Effective business letters are an important tool in the arsenal of every businessperson. Whether intended to sell a product or service, or simply to introduce the writer himself, an effective business letter must have a few basic characteristics to get a reader to respond favorably. The letter must call the recipient to action and convince him to do what the writer desires. All effective business letters have certain qualities in common.
An effective business letter has all of the information a reader needs to act appropriately. The letter states clearly who the letter is from and where and how to respond. It states what the letter is about, when action needs to be taken, where that action should be taken and why action should be taken now. The business letter is full of information and leaves nothing out. It has a clear call to action and tells the recipient how to perform that action.
The effective business letter is not flowery or ornate. It is spare and to the point. There are no wasted words. The language is concise in its delivery so that the reader is left with only the information needed. A business letter is not a place to show off big words or poetry. Effective business letters are short and to the point.
Benefits, Not Features
Effective business letters focus on the benefits for the recipient, not the features of the product or information. It answers the question for the reader: "What's in it for me?" A business letter takes into consideration the time constraints put on the reader and the needs that reader is bringing to the table. It caters to them, making it easy for the reader to take the desired action. Business letters focus on how the letter writer can help the reader, not why the reader should help the writer.
Use specific language when writing business letters. Tell readers exactly what they can expect from products, services or businesses. Do not use vague language that may leave them guessing. Use examples, if necessary, to further clarify language to make the business letter clear to the reader. If a promise is made in a letter, be sure that the business can back it up. Also, use action verbs instead of passive verbs to give your sentences strength.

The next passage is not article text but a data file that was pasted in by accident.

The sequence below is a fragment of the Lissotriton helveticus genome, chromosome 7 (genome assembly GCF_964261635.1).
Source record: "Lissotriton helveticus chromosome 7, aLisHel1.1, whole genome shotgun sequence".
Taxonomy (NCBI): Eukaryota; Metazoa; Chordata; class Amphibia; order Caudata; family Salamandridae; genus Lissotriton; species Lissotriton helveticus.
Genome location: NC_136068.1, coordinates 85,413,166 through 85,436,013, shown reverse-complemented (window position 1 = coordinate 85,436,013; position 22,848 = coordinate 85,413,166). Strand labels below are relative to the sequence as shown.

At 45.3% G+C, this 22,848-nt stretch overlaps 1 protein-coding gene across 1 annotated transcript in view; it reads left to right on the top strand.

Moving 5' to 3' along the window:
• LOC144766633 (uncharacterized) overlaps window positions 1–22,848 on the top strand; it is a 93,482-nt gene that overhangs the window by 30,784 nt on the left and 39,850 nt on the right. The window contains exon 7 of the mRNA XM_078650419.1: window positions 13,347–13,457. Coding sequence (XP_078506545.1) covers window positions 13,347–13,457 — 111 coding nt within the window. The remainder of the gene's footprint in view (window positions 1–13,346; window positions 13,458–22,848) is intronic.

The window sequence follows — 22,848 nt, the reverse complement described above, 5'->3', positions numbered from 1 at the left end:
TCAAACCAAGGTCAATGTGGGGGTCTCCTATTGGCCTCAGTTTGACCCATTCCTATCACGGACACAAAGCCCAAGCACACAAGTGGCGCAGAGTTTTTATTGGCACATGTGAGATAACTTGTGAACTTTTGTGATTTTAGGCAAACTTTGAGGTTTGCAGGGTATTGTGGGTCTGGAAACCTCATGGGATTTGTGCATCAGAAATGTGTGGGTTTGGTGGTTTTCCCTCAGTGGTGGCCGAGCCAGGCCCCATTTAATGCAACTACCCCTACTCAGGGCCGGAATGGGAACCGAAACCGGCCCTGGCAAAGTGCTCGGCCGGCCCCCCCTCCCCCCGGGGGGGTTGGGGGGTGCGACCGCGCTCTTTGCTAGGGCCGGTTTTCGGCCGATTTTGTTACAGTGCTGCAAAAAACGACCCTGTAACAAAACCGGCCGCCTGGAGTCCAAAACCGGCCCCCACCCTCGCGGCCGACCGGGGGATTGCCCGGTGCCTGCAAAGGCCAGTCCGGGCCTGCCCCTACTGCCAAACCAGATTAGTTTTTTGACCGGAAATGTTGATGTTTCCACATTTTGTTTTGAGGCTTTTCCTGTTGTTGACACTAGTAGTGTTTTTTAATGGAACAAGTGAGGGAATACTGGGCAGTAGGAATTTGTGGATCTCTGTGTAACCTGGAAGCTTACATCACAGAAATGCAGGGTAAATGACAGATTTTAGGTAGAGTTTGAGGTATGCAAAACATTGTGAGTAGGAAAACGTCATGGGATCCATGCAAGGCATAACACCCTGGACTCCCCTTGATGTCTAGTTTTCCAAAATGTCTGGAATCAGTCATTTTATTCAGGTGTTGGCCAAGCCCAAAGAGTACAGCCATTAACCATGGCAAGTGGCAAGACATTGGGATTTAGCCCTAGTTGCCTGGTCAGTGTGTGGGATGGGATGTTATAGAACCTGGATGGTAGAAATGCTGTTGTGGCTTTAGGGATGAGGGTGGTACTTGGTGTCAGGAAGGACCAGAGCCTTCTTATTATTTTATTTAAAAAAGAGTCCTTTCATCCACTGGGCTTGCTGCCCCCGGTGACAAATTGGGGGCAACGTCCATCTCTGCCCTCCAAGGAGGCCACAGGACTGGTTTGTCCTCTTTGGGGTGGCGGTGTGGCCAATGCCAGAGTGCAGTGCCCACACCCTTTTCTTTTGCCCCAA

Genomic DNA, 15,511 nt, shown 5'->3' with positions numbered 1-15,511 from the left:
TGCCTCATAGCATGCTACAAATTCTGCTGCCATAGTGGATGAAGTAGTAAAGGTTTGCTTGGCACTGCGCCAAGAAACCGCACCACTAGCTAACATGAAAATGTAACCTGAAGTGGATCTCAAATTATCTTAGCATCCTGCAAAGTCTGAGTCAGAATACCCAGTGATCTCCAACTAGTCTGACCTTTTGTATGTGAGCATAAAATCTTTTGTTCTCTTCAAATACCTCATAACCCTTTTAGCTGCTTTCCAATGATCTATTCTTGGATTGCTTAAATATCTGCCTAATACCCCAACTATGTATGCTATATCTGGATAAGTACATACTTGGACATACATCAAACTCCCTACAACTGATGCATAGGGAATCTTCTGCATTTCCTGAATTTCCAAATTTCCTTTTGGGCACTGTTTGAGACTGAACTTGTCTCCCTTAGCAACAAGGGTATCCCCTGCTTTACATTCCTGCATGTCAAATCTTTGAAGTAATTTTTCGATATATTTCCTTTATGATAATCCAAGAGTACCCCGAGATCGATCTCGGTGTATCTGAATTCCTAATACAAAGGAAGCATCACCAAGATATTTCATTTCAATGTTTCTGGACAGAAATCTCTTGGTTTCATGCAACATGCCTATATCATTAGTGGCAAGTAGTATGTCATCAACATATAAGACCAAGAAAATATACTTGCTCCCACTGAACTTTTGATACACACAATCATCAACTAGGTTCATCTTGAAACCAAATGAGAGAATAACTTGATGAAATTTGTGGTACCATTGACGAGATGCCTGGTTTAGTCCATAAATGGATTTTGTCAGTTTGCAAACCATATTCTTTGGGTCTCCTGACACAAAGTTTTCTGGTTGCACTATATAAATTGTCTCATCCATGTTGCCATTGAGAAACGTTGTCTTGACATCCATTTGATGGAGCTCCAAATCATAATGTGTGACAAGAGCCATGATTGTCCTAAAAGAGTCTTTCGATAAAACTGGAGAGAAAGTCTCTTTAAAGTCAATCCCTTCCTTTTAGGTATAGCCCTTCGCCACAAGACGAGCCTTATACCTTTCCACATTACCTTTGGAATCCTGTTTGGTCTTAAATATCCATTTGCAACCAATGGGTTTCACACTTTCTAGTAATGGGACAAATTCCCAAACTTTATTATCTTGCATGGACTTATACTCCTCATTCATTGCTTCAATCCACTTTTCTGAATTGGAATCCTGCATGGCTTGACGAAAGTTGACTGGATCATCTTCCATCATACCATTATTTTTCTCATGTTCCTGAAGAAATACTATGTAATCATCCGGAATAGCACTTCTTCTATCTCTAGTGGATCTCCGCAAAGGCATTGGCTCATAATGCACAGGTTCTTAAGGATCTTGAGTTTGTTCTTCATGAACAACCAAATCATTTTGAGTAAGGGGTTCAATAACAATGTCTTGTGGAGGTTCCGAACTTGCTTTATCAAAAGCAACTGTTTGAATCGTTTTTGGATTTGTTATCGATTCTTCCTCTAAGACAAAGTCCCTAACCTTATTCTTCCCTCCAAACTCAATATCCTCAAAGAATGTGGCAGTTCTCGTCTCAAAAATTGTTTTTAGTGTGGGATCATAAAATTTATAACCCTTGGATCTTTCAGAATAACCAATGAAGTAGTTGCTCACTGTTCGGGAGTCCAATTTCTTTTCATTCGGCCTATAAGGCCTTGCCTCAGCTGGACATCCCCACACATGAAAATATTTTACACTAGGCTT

Avoid using jargon unless absolutely necessary in an effort to communicate clearly. It is important to clarify exactly what the letter is offering and what the letter is asking the reader to do. If not, the reader may not take the action requested, and the letter will not be effective. Use clear, strong language to emphasize what the reader should do after reading the business letter. Short sentences with strong, actionable verbs are recommended to encourage the reader to act.
Be sure to follow proper etiquette in business letters. Make sure to find out the correct name and spelling of the person who will be receiving the letter. Address them appropriately. Respond to all letters that require a return reply. By following proper etiquette, a businessperson shows that he has proper respect for the person he is writing to. That respect can go a long way towards making the reader of the letter take up the call to action.
From the formatting of the letter to the appropriateness of the receiver, a business letter must hit many correct notes to be effective. Be sure that it is sent to the correct person, in the correct department, at the correct company. Be sure that the letter is going to the correct person to take the action that the letter asks him to take. Read over the letter and judge whether or not the language is correct for the person you are sending it to -- neither too formal nor informal. When ready to send it out, double check the formatting one last time for errors.
Lynda Lampert began writing professionally in 2000 with the publishing of her romance novel, "My Lady Elizabeth." Her work has also appeared in the "Pittsburgh Tribune Review." Lampert obtained an associate's degree in nursing from Mercyhurst College Northeast.